OCA is an independent national not-for-profit organisation, supporting women diagnosed with ovarian cancer. Our focus is to provide care and support for those affected by ovarian cancer; and represent them by leading change. Our vision is to save lives and ensure no woman with ovarian cancer walks alone.

Breast Cancer Network Australia

BCNA Breast Cancer Network Australia (BCNA) is Australia’s leading breast cancer consumer organisation. We have worked tirelessly to ensure that all Australians who are affected by breast cancer receive the very best care, treatment and support.

Bowel Cancer Australia

BCA Peer-to-Peer Support Network connects patient’s and loved ones on a one-to-one buddy basis that enables members to give and receive advice about their bowel cancer experience in an informal and mutually beneficial way.

Leukaemia Foundation

LF is a support service for patients and supporters dealing with blood cancers.

*FU Cancer is supported by its audience. If you choose to purchase through the links on our site we may receive an affiliate commission. This goes towards paying our expenses plus a percentage of our monthly profit goes towards directly helping people with cancer. If you know someone who could do with a boost during their cancer treatment please let us know here.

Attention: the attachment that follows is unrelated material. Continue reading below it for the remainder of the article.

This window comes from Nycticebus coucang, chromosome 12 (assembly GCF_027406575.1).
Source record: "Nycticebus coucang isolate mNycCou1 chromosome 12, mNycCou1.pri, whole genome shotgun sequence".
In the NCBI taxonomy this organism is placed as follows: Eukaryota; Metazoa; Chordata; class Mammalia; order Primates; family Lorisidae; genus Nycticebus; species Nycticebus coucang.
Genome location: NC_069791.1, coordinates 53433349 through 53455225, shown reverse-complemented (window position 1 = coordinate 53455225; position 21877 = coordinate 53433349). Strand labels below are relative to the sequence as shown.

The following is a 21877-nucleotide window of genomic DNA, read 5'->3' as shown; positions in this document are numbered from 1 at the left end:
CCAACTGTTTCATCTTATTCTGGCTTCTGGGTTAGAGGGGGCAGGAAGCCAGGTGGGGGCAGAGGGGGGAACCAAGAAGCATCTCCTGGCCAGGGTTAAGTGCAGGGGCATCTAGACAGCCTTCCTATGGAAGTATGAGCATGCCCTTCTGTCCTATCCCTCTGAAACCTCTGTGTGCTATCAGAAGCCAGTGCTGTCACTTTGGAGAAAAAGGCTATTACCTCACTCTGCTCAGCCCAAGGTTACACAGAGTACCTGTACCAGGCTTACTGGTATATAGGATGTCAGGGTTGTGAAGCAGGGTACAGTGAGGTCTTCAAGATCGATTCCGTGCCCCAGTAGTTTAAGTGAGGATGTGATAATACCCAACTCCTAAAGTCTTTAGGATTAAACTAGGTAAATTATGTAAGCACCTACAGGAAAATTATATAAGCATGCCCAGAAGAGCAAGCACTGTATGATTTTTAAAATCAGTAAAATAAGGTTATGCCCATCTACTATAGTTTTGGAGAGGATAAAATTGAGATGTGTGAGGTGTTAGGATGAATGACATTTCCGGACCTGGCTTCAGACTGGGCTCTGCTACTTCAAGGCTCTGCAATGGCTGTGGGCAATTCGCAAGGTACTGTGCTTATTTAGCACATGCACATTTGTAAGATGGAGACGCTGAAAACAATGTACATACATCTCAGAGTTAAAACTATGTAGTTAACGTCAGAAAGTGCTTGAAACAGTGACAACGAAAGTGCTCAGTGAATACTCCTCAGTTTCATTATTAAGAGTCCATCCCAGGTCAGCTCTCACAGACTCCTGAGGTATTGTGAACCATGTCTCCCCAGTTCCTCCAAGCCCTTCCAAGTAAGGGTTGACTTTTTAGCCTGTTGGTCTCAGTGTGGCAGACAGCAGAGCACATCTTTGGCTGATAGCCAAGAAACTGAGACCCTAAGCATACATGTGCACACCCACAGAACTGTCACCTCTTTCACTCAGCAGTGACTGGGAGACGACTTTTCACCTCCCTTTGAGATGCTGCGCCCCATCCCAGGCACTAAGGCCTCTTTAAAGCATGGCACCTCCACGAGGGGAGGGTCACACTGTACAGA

*FU Cancer is supported by its audience. If you choose to purchase through the links on our site we may receive an affiliate commission. This goes towards paying our expenses plus a percentage of our monthly profit goes towards directly helping people with cancer. If you know someone who could do with a boost during their cancer treatment please let us know here.